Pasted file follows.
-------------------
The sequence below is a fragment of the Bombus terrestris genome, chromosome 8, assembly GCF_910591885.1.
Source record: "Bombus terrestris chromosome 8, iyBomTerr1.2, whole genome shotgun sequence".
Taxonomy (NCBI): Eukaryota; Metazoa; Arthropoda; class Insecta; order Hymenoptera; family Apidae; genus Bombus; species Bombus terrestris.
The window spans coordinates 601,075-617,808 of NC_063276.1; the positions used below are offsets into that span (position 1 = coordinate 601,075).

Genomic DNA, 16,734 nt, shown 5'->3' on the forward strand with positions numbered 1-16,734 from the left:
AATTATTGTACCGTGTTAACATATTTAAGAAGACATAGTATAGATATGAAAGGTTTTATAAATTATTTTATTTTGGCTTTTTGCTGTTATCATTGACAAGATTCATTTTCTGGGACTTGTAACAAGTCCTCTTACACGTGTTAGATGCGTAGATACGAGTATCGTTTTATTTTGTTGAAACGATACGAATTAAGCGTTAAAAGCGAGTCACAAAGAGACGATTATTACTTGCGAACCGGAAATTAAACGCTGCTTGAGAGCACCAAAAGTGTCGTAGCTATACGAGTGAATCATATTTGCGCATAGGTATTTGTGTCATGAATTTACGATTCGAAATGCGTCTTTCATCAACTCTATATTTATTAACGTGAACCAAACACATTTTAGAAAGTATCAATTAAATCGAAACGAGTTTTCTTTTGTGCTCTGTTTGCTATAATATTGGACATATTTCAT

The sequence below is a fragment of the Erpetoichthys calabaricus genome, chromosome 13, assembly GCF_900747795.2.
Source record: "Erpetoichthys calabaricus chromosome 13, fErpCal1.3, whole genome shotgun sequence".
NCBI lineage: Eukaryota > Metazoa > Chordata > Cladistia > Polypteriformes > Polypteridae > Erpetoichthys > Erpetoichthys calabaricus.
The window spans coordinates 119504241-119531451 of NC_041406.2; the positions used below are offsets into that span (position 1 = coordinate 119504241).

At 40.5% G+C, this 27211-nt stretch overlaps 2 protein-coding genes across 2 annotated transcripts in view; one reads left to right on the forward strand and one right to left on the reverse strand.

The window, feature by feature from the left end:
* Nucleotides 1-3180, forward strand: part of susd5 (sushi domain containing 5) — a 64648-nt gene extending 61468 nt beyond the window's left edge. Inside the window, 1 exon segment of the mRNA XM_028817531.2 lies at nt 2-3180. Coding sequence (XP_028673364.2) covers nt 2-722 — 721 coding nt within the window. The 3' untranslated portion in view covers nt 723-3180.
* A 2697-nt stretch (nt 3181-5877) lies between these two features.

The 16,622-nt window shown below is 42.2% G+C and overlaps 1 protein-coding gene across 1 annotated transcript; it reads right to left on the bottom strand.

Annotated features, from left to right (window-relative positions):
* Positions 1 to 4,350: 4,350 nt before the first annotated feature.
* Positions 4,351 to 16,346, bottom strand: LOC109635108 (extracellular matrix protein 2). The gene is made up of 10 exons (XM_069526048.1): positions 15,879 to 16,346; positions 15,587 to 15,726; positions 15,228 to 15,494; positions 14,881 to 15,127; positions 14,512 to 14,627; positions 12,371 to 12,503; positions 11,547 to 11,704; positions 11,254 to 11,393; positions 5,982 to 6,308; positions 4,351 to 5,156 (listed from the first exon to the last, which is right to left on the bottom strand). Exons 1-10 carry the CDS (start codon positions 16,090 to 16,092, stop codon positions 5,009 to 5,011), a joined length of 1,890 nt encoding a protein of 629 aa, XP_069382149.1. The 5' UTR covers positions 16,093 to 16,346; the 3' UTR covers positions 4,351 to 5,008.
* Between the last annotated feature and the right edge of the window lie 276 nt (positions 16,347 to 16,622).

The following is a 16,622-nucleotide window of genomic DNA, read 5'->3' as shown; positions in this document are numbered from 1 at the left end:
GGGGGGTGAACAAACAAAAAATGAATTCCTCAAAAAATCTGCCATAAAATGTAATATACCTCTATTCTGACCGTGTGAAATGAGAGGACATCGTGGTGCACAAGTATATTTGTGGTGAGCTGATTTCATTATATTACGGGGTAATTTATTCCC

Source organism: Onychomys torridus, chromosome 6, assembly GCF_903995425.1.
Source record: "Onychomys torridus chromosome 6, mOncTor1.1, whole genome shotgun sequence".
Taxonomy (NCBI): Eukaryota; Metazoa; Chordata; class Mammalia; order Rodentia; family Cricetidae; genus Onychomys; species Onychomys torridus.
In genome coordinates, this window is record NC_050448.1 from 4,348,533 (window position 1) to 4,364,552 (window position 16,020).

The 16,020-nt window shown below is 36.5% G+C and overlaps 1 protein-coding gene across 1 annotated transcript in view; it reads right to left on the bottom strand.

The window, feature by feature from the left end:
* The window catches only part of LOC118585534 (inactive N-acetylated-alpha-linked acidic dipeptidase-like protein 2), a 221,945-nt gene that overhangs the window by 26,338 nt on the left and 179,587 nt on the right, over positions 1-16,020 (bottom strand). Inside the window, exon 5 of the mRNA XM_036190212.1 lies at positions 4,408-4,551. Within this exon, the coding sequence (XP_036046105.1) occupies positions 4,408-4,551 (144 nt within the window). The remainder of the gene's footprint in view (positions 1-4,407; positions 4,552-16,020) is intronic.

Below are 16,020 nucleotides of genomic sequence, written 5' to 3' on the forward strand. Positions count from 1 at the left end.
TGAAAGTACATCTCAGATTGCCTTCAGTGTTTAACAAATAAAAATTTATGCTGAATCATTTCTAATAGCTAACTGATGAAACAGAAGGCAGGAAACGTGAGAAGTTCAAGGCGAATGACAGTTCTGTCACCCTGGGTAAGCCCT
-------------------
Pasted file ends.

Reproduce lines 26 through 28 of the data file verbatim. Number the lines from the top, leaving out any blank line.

The 16,020-nt window shown below is 36.5% G+C and overlaps 1 protein-coding gene across 1 annotated transcript in view; it reads right to left on the bottom strand.

The window, feature by feature from the left end:
* The window catches only part of LOC118585534 (inactive N-acetylated-alpha-linked acidic dipeptidase-like protein 2), a 221,945-nt gene that overhangs the window by 26,338 nt on the left and 179,587 nt on the right, over positions 1-16,020 (bottom strand). Inside the window, exon 5 of the mRNA XM_036190212.1 lies at positions 4,408-4,551. Within this exon, the coding sequence (XP_036046105.1) occupies positions 4,408-4,551 (144 nt within the window). The remainder of the gene's footprint in view (positions 1-4,407; positions 4,552-16,020) is intronic.